Pantoea spp.

Pantoea spp. are Gram-negative facultative anaerobic rod-shaped bacteria, belonging to the Erwiniaceae family. Pantoea spp. form a genus with 20 species that are very similar, including P. agglomerans, P. ananatis, P. dispersa, and P. stewartii [2].

P. agglomerans is the species that most commonly triggers infections in humans [2]. Infections predominantly affect immunosuppressed patients, thus a number of publications include reports of infections in cancer patients and outbreaks in neonatal intensive care units [3][4]. P. agglomerans causes a variety of very different clinical pictures [5][6]:

  • Bone, joint, and soft tissue infections

  • Bacteremia

  • Septicemia

  • Pneumonia

  • Urinary tract infections

  • Meningitis

Pantoea spp. occur in material containing fecal matter, plants, and soil, where they act
both as a part of the natural environment and as pathogens [2].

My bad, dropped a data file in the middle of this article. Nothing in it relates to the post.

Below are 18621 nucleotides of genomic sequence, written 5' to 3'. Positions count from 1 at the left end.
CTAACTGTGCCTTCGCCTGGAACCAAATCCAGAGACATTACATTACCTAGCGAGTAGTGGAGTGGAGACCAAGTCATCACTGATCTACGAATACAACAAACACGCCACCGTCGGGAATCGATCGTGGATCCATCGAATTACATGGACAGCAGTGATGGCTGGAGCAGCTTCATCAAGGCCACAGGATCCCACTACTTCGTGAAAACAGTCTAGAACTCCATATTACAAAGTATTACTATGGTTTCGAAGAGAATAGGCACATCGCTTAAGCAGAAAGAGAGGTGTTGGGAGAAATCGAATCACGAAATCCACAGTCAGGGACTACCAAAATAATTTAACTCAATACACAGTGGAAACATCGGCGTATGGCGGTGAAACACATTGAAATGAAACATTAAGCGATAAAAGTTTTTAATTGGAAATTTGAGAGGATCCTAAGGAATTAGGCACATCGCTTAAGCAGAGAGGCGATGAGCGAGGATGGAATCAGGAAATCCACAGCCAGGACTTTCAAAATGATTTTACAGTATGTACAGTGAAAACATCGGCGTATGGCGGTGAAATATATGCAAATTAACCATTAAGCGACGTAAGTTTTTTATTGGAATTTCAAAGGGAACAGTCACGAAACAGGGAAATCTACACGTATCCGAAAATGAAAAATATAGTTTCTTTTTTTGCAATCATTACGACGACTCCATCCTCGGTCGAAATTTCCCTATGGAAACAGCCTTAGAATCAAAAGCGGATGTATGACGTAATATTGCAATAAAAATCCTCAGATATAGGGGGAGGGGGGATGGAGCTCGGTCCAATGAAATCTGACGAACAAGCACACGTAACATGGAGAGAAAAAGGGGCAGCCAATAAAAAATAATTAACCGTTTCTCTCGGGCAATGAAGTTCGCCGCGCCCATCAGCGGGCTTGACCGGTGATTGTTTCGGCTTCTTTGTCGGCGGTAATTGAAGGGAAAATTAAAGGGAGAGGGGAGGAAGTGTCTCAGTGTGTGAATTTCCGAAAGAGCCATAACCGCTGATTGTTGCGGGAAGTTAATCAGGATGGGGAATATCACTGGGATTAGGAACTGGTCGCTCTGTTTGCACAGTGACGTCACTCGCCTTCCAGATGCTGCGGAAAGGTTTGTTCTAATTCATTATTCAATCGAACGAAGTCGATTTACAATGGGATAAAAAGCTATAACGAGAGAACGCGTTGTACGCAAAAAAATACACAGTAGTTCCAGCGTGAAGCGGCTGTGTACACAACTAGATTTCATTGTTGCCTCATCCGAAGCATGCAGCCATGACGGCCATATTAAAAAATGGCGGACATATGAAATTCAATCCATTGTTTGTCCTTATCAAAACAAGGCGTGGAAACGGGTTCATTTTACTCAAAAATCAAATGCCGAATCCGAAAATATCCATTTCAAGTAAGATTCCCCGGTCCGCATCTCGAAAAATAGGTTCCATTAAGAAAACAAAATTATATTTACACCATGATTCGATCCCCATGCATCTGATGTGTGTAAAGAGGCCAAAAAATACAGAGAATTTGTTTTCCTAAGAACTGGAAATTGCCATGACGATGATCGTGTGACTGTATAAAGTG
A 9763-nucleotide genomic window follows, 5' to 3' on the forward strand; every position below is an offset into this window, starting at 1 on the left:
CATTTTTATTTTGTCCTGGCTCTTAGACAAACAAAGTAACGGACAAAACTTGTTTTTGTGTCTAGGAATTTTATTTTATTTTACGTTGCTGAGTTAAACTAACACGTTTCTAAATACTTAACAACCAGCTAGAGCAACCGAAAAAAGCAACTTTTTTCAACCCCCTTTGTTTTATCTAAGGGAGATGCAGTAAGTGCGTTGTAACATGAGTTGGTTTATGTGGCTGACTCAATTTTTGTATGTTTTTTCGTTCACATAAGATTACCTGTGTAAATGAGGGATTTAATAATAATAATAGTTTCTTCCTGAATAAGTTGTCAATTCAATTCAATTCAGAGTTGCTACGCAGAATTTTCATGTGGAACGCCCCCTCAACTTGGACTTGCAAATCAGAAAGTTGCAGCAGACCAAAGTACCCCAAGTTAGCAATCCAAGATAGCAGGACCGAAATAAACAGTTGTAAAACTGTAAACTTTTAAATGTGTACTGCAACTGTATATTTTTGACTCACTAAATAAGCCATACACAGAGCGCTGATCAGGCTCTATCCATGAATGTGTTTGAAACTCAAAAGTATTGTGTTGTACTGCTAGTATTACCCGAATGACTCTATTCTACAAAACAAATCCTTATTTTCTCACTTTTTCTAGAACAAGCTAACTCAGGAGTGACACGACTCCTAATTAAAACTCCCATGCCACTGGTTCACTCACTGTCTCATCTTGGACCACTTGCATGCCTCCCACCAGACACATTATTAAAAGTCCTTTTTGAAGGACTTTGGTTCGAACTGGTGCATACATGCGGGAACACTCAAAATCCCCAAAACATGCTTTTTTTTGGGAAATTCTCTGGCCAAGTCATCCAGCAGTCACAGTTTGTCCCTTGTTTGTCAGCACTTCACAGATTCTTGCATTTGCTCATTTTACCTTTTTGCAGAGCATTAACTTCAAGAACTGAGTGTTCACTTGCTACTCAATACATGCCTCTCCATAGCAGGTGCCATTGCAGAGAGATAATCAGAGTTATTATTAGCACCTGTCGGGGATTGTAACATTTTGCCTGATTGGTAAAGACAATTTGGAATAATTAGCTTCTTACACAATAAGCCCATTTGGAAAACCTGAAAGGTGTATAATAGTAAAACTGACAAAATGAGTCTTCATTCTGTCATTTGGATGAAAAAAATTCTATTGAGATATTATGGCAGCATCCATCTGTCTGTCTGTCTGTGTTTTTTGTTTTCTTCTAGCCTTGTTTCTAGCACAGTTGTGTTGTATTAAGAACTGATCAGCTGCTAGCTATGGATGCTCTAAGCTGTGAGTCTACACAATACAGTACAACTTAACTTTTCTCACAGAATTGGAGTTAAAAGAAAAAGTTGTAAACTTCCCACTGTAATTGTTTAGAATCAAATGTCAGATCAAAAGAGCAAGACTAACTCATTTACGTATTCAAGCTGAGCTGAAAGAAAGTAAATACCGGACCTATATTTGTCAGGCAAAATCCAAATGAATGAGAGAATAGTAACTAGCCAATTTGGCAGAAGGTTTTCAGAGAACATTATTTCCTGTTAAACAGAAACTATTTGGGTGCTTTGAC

Relevance of pathogen in transmission in endoscopy

  • Gastroenterology: Low

  • Pulmonology: Low

  • Ear, nose, and throat: Not relevant

  • Urology: Low

Relevance for endoscope surveillance

  • High concern organism

Transmission route

Transmission results from injuries caused by thorns, wood splinters, or other plant matter. Nosocomial transmission has occurred due to contaminated parenteral nutrition, blood products, and anesthetic agents [2][7][8].

Resistance to antibiotics

Studies show that isolates of P. agglomerans can contain a broad spectrum of antibiotic resistant genes. Carbapenem-resistant P. agglomerans was identified as a trigger for pneumonia and death among children. P. agglomerans isolates recovered from baby food were resistant to cefotaxime, moxifloxacin, cotrimoxazole, and ticarcillin. The resistance genes can be transmitted to other species. P. agglomerans therefore poses a risk for the further spread of nosocomial pathogens [6].